In all areas of modern society, new technology is being developed at breakneck speed. Much of this depends on coding, which is now seen as such a fundamental skill that it was introduced into the National Curriculum in September 2014. Now, children as young as five years old are learning how to ‘talk’ to computers.
One of the best things about doing a science-related PhD is that travelling abroad to attend international conferences is positively encouraged. These meetings are invaluable opportunities to gain experience in presenting work in front of academic audiences; network with colleagues from around the world; pick up new ideas for future experiments and to scout out future jobs. And of course, it’s a great excuse to visit somewhere new!
What do dark matter, synthetic organs, landslides, artificial intelligence, mindfulness and football shirts have in common? They all feature in this years’ Pint of Science Festival in Sheffield, taking place 15-17 May! In this unique 3-day science festival, University of Sheffield researchers and the public will come together in pubs to discuss the latest cutting-edge research being done in our city. Pint of Science originally started off as an idea by a small group of UK researchers who wanted to bring back the personal touch to science and give everyone the chance to meet the real people behind the research. Since the first event in 2012, Pint of Science has grown into an international festival, and this year over 100 cities in 12 different countries will be staging events simultaneously.
Whilst Sheffield is a brilliant place to live and study, we can all benefit from an escape once in a while. But if you have done the obvious options – Chatsworth, Bakewell, Castleton, maybe even a foray to York- where else makes a good value, student-friendly day out? For somewhere that ticks all the boxes and absolutely brims with art, history, culture and quirky shops – look to Lincoln! Continue reading
Whether you fancy yourself as the next Steven Spielberg or simply enjoy capturing your experiences, making videos is an extraordinarily useful skill. It’s also featuring on University courses more often and even crops up in certain job applications. As I hope to have a career in science communication, knowing how to put together a decent video could give me a valuable edge in an interview. But I simply didn’t know where to start or which software to go for. Thankfully, someone made me aware of the Creative Media Workshops run by the Corporate Information and Computing Services (CiCS) here at the University of Sheffield. Located on Level 4 in the Diamond, this facility boasts a huge range of equipment that students can borrow to make videos, photographs, animations and audio recordings. Even better, they run a regular series of workshops to give you the skills to make the best use of it. And best of all – it’s free! Continue reading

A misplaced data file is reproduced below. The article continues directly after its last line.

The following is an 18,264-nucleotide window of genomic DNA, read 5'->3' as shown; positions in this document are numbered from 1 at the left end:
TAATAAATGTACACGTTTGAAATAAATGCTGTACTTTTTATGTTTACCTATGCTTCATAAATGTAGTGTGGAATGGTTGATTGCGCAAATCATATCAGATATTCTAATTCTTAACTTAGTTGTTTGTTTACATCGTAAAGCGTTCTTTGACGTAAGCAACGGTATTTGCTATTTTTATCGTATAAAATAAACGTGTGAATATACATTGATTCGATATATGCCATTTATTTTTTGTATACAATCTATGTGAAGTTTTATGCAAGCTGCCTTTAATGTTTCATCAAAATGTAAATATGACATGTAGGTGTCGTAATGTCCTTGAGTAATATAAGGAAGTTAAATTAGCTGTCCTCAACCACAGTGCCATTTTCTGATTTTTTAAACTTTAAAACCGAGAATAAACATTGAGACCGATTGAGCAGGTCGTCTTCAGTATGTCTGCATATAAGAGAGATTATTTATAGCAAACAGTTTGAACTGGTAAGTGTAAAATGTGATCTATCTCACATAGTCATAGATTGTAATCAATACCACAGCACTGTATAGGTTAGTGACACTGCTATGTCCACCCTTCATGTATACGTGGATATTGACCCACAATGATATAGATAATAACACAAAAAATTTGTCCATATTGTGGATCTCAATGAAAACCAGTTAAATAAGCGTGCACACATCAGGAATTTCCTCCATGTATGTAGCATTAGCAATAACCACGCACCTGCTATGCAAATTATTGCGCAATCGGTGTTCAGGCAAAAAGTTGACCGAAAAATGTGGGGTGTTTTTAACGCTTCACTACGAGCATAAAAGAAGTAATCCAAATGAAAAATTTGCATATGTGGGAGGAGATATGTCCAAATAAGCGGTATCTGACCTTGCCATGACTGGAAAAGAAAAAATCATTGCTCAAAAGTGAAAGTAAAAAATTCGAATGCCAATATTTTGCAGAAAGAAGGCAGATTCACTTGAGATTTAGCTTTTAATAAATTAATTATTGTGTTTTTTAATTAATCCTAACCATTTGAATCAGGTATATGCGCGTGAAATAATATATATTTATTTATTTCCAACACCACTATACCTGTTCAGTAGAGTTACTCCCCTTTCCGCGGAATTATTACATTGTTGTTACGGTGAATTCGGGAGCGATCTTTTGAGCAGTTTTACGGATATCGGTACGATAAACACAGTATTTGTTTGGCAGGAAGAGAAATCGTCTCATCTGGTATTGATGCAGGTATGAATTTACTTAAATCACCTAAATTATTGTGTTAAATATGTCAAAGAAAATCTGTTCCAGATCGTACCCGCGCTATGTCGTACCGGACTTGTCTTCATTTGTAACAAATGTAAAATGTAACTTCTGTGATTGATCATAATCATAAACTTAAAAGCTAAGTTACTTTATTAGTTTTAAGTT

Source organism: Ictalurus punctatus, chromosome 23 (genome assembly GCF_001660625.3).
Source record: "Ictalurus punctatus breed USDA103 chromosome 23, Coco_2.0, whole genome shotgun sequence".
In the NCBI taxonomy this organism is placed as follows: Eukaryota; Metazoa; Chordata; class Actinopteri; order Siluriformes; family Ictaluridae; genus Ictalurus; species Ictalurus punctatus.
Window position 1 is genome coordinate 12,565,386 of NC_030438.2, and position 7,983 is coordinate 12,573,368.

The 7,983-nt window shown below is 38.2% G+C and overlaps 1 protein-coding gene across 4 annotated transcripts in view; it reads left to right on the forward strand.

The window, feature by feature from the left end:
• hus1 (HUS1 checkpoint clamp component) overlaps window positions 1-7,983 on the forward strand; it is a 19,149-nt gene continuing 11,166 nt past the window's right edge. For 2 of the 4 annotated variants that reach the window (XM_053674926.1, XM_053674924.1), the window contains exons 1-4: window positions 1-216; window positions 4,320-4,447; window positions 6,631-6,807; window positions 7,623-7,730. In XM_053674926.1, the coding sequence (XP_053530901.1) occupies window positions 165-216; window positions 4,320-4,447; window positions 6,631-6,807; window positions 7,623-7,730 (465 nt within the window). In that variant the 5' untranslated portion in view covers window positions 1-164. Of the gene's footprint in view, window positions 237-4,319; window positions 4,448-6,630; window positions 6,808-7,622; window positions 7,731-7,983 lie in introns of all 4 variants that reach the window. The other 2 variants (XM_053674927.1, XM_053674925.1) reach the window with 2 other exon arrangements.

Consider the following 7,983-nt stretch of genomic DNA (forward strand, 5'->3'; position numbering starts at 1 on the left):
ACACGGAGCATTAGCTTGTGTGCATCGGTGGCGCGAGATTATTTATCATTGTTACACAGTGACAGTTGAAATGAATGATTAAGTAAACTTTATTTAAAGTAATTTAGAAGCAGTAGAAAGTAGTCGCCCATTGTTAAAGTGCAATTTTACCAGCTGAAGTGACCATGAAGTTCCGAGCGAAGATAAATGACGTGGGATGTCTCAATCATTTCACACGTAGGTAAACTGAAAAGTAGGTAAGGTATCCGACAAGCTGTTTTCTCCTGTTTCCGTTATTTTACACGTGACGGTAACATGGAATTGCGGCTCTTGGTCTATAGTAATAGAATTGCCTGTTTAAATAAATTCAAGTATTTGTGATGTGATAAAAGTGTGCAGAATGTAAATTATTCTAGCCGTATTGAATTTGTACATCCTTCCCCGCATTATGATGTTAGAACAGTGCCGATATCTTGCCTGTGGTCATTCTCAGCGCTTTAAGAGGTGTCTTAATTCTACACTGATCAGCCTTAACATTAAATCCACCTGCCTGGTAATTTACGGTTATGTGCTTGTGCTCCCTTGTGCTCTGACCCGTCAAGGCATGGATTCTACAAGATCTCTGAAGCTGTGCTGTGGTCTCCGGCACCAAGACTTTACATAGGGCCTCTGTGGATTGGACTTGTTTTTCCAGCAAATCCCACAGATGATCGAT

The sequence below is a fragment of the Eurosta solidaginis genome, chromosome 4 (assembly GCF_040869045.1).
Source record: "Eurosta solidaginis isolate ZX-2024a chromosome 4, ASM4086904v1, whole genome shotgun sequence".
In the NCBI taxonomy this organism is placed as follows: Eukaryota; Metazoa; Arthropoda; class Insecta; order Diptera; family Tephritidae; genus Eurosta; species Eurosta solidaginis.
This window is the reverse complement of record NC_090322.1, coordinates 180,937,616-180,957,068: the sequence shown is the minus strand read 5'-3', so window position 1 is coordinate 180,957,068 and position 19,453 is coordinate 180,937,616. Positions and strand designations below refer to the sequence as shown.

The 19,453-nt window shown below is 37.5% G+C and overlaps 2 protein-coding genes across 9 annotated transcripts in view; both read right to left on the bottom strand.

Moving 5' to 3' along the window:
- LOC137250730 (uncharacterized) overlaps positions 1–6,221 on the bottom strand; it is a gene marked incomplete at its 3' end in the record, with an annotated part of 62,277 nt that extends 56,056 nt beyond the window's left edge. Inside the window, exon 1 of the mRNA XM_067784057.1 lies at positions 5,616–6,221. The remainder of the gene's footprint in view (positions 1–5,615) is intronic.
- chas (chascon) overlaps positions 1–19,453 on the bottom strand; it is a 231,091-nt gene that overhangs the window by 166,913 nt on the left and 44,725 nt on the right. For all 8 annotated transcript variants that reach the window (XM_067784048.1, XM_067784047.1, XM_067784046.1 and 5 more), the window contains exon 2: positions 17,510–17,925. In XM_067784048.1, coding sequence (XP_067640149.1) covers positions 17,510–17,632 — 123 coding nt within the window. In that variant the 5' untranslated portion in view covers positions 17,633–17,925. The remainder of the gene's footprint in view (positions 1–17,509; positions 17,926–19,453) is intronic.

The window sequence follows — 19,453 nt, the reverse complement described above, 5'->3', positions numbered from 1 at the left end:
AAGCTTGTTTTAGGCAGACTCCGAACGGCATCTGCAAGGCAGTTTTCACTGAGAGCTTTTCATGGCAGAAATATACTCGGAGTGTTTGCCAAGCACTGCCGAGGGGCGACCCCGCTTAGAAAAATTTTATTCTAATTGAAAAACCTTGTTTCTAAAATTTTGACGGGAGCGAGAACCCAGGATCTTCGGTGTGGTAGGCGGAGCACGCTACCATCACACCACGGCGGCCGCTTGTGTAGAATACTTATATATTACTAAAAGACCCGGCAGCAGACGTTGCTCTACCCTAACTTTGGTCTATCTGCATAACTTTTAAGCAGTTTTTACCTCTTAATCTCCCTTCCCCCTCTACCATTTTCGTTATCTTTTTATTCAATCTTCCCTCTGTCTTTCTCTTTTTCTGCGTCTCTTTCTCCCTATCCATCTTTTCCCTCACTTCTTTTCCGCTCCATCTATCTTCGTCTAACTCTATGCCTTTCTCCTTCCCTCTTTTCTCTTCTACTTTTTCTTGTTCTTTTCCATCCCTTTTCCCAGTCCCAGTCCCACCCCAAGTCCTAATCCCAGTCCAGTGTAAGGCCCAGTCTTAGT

It’s a well-known fact that our diets typically take a turn for the worse once we leave home and commence student life. We may very well know what we should be eating – fresh fruit and veg, lean meat and fish, etc.- but the sad truth is that healthy food often comes at a price, especially in the supermarkets. Whereas convenience foods and ‘ready meals’ full of saturated fat, sugar, salt and cholesterol tend to be much cheaper and amenable to the stretched student budget. But eating these sorts of foods regularly can quickly build a foundation for long term health problems, such as diabetes and obesity. So what’s the solution? Continue reading
One of the best things about doing a research PhD at the University of Sheffield is that there are so many opportunities to present your work to the public. And perhaps one of the most exciting is FameLab – an international competition that was originally launched at the Cheltenham Science Festival in 2005. Contestants have just 3 minutes to explain a scientific topic of their choice to a public audience – but here’s the catch: no slides are allowed, or PowerPoint, or audio – in fact, you can only use the props you can carry on stage. And even if you manage that, you then face a 2-minute grilling from the judges.
By the time this blanket is ready, the baby will have graduated from university!
It’s very satisfying to make something entirely by hand. But when it comes to knitting, it seems that I am definitely NOT a natural. However, even though our aim was to make blankets for premature babies at Sheffield Children’s Hospital, the atmosphere here was so friendly that my dismal progress didn’t seem to matter. Continue reading
In the town where I grew up, £1 on the bus would barely get you to the end of the road, let alone anywhere that looked remotely different. So even after three years of living in Sheffield, it still comes as a surprise just how far you can get on a ‘Student Single’ fare. All the way, in fact, to the Longshaw Estate – an ideal place to introduce yourself to the Peak District and a perfect mini-escape from student life. Continue reading
Like many students, going to University was the first time I really came face to face with homelessness and poverty. It’s difficult to know how to react when we encounter people begging for spare change. Thinking of our warm bed and regular meals makes us want to help, but many organisations advise against simply giving out money: after all, we have no guarantee it will really be used for the food, warmth and shelter that this person needs. Continue reading